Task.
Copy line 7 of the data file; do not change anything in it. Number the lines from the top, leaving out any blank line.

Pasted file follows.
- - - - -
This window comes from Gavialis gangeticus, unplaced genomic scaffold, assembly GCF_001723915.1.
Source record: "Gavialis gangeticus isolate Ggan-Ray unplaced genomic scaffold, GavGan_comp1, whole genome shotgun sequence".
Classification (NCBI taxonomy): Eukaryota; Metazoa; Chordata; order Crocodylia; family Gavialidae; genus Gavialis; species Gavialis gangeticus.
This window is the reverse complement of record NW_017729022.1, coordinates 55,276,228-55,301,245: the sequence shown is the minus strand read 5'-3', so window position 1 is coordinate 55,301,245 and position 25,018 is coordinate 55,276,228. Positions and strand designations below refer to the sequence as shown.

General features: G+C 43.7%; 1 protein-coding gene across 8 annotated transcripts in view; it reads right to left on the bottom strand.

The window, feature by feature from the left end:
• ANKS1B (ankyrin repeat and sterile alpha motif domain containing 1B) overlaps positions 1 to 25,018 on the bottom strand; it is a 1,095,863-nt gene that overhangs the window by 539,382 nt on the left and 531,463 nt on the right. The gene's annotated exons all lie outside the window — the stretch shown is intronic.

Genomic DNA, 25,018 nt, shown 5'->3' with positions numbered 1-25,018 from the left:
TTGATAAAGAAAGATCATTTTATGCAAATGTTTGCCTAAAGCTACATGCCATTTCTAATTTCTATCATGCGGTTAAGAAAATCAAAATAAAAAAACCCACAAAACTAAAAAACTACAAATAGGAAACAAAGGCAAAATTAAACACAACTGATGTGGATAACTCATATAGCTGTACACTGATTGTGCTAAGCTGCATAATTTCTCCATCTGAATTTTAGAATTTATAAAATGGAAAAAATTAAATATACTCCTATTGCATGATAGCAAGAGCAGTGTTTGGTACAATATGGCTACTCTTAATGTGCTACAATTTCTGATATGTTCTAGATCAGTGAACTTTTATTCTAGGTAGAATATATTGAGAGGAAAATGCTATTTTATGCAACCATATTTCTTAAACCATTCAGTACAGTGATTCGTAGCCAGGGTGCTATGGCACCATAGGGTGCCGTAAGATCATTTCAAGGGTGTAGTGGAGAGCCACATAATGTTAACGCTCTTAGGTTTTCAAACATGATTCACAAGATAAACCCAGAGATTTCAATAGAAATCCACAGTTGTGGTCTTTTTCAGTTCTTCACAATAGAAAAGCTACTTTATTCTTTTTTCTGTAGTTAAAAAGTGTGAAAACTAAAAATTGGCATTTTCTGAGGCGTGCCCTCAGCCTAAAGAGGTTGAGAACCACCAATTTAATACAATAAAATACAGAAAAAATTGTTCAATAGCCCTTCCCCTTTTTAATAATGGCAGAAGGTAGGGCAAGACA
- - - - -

• ANKS1B (ankyrin repeat and sterile alpha motif domain containing 1B) overlaps positions 1 to 25,018 on the bottom strand; it is a 1,095,863-nt gene that overhangs the window by 539,382 nt on the left and 531,463 nt on the right. The gene's annotated exons all lie outside the window — the stretch shown is intronic.